It really sounds like some of the fans think dishonesty and cheating are okay as long as you win and don't get caught. Too bad and very sad. That's not much of a lesson for the next generation.
 
#72

MarkVol123

Well-Known Member
Joined
Dec 28, 2020
Messages
149
Likes
176
#72
Also coincided with their declining ability to effectively recruit Texas and California.... Strange how being unable to sign upper tier players hurts a program's ability to compete, huh?

I have no stake in the Chancellor. But after watching mismanagement of the Athletic Department for around 20 years... I'm not displeased that she and White are doing things different.

It is amusing how you keep blaming her because Pruitt committed dozens of serious violations. I would suspect that she signed a code of conduct when she was hired that obligated her to an ethical standard. I would say that covering up blatant recruiting violations by the football HC... would be a serious violation of her contract.

Maybe my old fashioned ideals about honesty, integrity, morality, and ethics offend some... but I don't blame the police for catching the criminal.
In this league? If the speed limit is 65 and you aren’t going a minimum of 85 you have no chance. Now, was Pruitt and them doing 110? Maybe, probably. But it’s pretty well known that Kirby is doing 110 right now too and I don’t see the UGA chancellor up there publicly admitting to a bunch of L1 violations.

Bama? They pull back from situations where other schools are doing 110 bc they can. They just go onto the next 4-5* on the list. (I give you Leo Lewis as a prime example).

Now was Pruitt incredibly sloppy? Maybe, probably. We’ll find out. But the guy was at Alabama, the school that has a network running at absolute peak efficiency right now. He also worked for Jimbo. You don’t think he understands how business gets done? Hell, when his AD had things rolling the “Fulmer Doctrine” was by far the best recruiting operation in the league.

When Slive was running the league, if you started going 110 you got a call from him. Small guy, big big stick. He’d tell you “ok I’m hearing this this and this and it stops today.” or “you guys are done recruiting that kid.” It’s why he accomplished the impossible and had no SEC schools on NCAA probation on his watch. He was laughed at when he got the job and stated that that was his mission.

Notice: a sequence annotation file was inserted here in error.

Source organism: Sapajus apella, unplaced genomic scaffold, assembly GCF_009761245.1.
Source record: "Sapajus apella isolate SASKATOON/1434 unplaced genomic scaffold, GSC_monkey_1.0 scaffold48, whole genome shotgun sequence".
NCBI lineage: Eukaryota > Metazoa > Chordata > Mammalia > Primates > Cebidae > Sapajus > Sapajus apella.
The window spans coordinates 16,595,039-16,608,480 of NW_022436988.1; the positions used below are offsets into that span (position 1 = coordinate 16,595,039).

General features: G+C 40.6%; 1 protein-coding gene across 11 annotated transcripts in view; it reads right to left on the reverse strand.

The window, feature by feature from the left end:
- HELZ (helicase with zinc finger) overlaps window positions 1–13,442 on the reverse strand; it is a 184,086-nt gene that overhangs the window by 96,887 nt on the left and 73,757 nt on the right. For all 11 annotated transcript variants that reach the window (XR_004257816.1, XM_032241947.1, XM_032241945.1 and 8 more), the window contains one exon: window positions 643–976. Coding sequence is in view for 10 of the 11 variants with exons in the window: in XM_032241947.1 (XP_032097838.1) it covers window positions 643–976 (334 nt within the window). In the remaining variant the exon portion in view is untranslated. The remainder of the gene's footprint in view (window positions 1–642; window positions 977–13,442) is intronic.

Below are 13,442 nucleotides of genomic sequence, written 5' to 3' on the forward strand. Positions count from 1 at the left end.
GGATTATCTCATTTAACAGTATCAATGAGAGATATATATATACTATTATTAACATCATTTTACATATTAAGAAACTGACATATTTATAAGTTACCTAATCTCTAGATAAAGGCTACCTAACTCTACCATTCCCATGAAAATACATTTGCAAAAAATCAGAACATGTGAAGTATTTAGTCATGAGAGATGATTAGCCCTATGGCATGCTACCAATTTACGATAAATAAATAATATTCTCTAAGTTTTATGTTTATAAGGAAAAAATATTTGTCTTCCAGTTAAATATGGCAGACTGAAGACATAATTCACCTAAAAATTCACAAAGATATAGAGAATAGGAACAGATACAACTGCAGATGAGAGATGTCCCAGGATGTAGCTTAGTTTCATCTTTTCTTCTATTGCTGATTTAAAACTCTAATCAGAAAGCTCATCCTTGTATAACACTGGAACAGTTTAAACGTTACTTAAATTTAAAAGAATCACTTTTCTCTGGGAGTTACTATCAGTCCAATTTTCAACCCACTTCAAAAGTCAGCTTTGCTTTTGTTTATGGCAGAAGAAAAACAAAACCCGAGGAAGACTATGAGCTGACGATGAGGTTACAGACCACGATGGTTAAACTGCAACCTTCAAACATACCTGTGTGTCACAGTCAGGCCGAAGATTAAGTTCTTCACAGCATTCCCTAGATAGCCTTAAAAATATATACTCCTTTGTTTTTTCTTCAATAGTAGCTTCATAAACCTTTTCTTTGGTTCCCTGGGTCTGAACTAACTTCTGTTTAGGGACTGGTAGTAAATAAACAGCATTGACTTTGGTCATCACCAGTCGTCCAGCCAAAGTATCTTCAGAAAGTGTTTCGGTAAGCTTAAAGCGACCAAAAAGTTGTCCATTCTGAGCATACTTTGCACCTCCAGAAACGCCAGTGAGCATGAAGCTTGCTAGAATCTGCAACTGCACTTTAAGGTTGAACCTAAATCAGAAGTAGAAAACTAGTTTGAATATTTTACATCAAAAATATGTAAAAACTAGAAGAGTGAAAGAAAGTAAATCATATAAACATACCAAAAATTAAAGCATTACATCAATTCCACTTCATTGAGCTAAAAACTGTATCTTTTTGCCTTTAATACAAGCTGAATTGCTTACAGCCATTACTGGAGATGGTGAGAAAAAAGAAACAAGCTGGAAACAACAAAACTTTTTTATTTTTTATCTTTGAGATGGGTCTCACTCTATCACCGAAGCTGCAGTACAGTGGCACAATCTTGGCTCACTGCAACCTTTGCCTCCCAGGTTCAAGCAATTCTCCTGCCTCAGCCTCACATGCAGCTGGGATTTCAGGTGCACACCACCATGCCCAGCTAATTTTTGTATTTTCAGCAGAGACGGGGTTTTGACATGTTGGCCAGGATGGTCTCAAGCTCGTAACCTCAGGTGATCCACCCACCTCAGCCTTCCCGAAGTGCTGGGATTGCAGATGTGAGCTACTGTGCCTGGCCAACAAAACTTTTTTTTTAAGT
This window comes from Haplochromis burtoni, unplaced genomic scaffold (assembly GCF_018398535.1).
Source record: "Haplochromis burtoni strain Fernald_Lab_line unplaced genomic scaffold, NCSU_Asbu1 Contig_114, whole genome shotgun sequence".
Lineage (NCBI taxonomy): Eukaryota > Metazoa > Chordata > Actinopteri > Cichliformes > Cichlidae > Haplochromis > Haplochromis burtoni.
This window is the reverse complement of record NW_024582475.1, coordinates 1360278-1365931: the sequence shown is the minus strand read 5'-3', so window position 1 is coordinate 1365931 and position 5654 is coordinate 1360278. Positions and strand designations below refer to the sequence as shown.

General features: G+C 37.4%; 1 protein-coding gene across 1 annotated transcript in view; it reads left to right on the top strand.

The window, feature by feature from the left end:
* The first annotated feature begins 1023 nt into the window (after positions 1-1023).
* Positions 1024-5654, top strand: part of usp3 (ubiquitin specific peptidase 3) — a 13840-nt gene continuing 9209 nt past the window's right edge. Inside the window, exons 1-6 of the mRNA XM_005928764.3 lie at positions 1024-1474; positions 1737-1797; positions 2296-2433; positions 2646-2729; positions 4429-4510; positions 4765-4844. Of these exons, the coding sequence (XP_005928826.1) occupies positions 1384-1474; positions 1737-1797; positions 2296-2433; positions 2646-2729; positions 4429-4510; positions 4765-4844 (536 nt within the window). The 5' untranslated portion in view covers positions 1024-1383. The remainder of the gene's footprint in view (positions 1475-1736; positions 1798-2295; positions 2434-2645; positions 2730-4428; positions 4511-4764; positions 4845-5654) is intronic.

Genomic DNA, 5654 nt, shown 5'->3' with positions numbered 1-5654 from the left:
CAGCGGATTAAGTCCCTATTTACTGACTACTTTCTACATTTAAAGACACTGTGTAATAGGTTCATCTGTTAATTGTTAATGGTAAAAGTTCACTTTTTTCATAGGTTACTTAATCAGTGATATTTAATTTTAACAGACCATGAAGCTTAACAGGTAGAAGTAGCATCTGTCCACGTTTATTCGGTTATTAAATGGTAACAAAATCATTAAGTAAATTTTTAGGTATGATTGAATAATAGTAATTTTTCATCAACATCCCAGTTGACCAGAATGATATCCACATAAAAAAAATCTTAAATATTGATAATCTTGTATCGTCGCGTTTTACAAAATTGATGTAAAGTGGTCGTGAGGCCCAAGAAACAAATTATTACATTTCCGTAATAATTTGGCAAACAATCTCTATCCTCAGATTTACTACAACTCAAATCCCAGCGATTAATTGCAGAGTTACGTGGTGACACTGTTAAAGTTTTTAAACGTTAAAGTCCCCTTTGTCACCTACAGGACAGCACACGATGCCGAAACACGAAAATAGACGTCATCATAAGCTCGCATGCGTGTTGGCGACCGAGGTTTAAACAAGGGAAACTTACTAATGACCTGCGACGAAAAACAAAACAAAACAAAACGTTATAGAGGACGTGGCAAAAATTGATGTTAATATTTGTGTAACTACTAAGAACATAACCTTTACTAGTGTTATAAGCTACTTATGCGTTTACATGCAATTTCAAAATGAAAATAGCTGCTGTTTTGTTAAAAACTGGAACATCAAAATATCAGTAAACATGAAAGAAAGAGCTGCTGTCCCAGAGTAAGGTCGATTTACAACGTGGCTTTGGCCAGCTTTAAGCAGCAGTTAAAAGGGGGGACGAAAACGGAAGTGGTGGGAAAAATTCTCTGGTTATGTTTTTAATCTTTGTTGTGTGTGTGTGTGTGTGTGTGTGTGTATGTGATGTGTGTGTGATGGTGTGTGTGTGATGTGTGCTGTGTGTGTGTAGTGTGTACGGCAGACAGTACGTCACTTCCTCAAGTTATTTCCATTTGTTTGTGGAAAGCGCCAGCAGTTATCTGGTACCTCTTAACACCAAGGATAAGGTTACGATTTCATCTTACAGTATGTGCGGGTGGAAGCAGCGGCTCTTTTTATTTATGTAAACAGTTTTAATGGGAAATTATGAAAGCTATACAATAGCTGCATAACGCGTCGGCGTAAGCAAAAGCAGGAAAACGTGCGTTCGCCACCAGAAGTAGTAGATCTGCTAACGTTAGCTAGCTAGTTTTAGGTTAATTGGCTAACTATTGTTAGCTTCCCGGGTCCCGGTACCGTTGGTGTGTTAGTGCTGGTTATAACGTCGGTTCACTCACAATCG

Do you think running a coaching search in a pandemic in late January with the chancellor publicly admitting to several Level I violations may have shallowed the candidate pool a little bit? And then also made it for the AA coach we hired nearly impossible to put together a real SEC caliber staff?

“Honesty, integrity, morality, and ethics”. In college sports? But more specifically in SEC FOOTBALL!?!?!?!?? Are you insane? You’re following the wrong sport my friend.
(And I agree, Nebraska’s move to the Big 10 was absolutely devastating to their recruiting efforts. But I’m going to assume that as chancellor, she was involved in that decision)
 
#73

MarkVol123

Well-Known Member
Joined
Dec 28, 2020
Messages
149
Likes
176
#73
Way to dodge the question.
I don’t know..just seems to me that running a coaching search in late Jan during a pandemic with the chancellor admitting to several Level I violations most certainly shallows the candidate pool for hiring a head coach and makes it nearly impossible to put together an SEC caliber staff. Considering they reportedly dangled $7-8M out there and came back with Josh Heupel, I’d say they didn’t exactly think things all the way through.
 
#74

miket4god

Well-Known Member
Joined
Nov 6, 2008
Messages
595
Likes
776
#74
I don’t know..just seems to me that running a coaching search in late Jan during a pandemic with the chancellor admitting to several Level I violations most certainly shallows the candidate pool for hiring a head coach and makes it nearly impossible to put together an SEC caliber staff. Considering they reportedly dangled $7-8M out there and came back with Josh Heupel, I’d say they didn’t exactly think things all the way through.
But what choice did she have? If she does nothing, she gets fired as well when all this stuff comes out and it becomes known that she knew about it. You want to blame someone, blame Pruitt for cheating, Fulmer for enabling and the rat for exposing it. Not the chancellor and president who had no choice but to act on it when confronted with the facts.
 
#75

MarkVol123

Well-Known Member
Joined
Dec 28, 2020
Messages
149
Likes
176
#75
But what choice did she have? If she does nothing, she gets fired as well when all this stuff comes out and it becomes known that she knew about it. You want to blame someone, blame Pruitt for cheating, Fulmer for enabling and the rat for exposing it. Not the chancellor and president who had no choice but to act on it when confronted with the facts.
I’ll blame the rat for exposing it, Fulmer for not keeping a tight lid on it, and Pruitt for being maybe being sloppy and pissing someone off to where they ratted.

I won’t blame anyone for cheating. Not in this league.
 

VN Store


Sponsors
 

Top